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For other uses, see Outernet (disambiguation).

Outernet Inc is a global broadcast data startup currently being incubated by the Media Development Investment Fund (MDIF), a United States-based impact investment fund and non-profit organization established in 1995 by Saša Vučinić and Stuart Auerbach. Outernet's goal is to provide free access to content from the web through geostationary and Low Earth Orbit satellites, made available effectively to all parts of the world.

The project uses datacasting and User Datagram Protocol through both small satellites, such as CubeSats, and larger, more conventional geostationary communications satellites. Wi-Fi enabled devices would communicate with the satellite hotspots, which receive data broadcasts from satellites.[1][2]

Outernet turned on their first public satellite signal on August 11, 2014.[3] The signal delivers 200 MB per day to receivers that users are required to build. Outernet provides instructions for users to build their own receivers and encourages people to do so and to share their results with Outernet. This first signal, which Outernet describes as a "test signal,"[3] is being broadcast over Galaxy 19 and Hot Bird, covering North America, Europe, and parts of the Middle East and North Africa. The network is primarily focused on a one-way data service, with two-way traffic being a long-term goal of the company.

On October 1, 2014, Outernet released a major update accompanied by a video featuring burning books in an abandoned Detroit automotive factory. The update included a redesign of the Outernet website and the release of Whiteboard, their content suggestion platform that allows anyone to suggest a URL for broadcast. Once a URL is submitted, other visitors may vote on it with the URLs receiving the most votes entering the Outernet broadcast carousel.[4] The Outernet broadcast is broken into three categories: the Queue, Sponsored Content, and the Core Archive.[5] Content in the Queue is decided via votes on Whiteboard as well as requests via the Outernet Facebook page. Outernet plans to expand the avenues through which it is able to receive requests for content. Anyone can view what is being broadcast on Outernet at any time.[6]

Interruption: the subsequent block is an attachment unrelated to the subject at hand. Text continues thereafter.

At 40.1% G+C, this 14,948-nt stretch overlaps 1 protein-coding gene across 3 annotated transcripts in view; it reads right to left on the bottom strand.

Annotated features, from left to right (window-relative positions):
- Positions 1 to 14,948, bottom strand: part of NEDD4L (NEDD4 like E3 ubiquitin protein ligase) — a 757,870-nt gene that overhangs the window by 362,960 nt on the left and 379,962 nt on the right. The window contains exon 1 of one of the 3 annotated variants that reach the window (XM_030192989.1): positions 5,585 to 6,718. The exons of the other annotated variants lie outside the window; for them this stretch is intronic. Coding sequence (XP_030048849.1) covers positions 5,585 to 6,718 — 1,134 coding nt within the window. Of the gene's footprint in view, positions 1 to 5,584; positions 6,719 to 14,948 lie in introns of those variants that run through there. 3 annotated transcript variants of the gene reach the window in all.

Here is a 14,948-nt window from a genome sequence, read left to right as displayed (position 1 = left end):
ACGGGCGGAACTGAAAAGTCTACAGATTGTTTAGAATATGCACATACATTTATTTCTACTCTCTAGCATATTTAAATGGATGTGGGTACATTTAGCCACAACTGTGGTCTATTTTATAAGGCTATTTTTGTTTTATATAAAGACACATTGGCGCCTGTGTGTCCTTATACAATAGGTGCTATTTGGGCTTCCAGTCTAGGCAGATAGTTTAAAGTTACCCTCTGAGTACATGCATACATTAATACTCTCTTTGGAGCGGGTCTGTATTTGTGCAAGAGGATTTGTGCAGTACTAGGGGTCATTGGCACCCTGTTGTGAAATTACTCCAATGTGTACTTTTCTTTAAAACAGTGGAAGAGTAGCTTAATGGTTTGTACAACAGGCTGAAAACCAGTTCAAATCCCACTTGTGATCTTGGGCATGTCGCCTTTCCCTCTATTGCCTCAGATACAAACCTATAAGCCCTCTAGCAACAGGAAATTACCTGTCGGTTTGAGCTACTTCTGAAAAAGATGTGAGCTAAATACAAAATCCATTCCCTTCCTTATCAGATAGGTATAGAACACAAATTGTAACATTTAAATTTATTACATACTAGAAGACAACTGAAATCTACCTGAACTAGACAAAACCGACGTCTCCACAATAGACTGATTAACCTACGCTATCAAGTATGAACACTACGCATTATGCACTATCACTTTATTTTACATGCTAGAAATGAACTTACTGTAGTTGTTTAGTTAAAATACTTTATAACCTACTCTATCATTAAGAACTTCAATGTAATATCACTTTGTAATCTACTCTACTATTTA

According to MDIF, the initial content access includes international and local news, crop prices for farmers, Teachers Without Borders, emergency communications such as disaster relief, applications and content such as Ubuntu, movies, music, games, and Wikipedia in its entirety.[7]

Requests to NASA to use the International Space Station to test their technology were denied in June 2014 due to, as stated by a letter sent by the Center for the Advancement of Science in Space (CASIS) to the staff working for Outernet, both inaccuracies within the proposition, such as "it is assumed that the NanoLab housing will be provided by the CASIS program outside the budget", and costs, ranging from $150K($150,000) to $175K($175,000). This resulted in the CASIS operations review stating in the letter that "the likelihood for mission success as proposed is not probable."[8]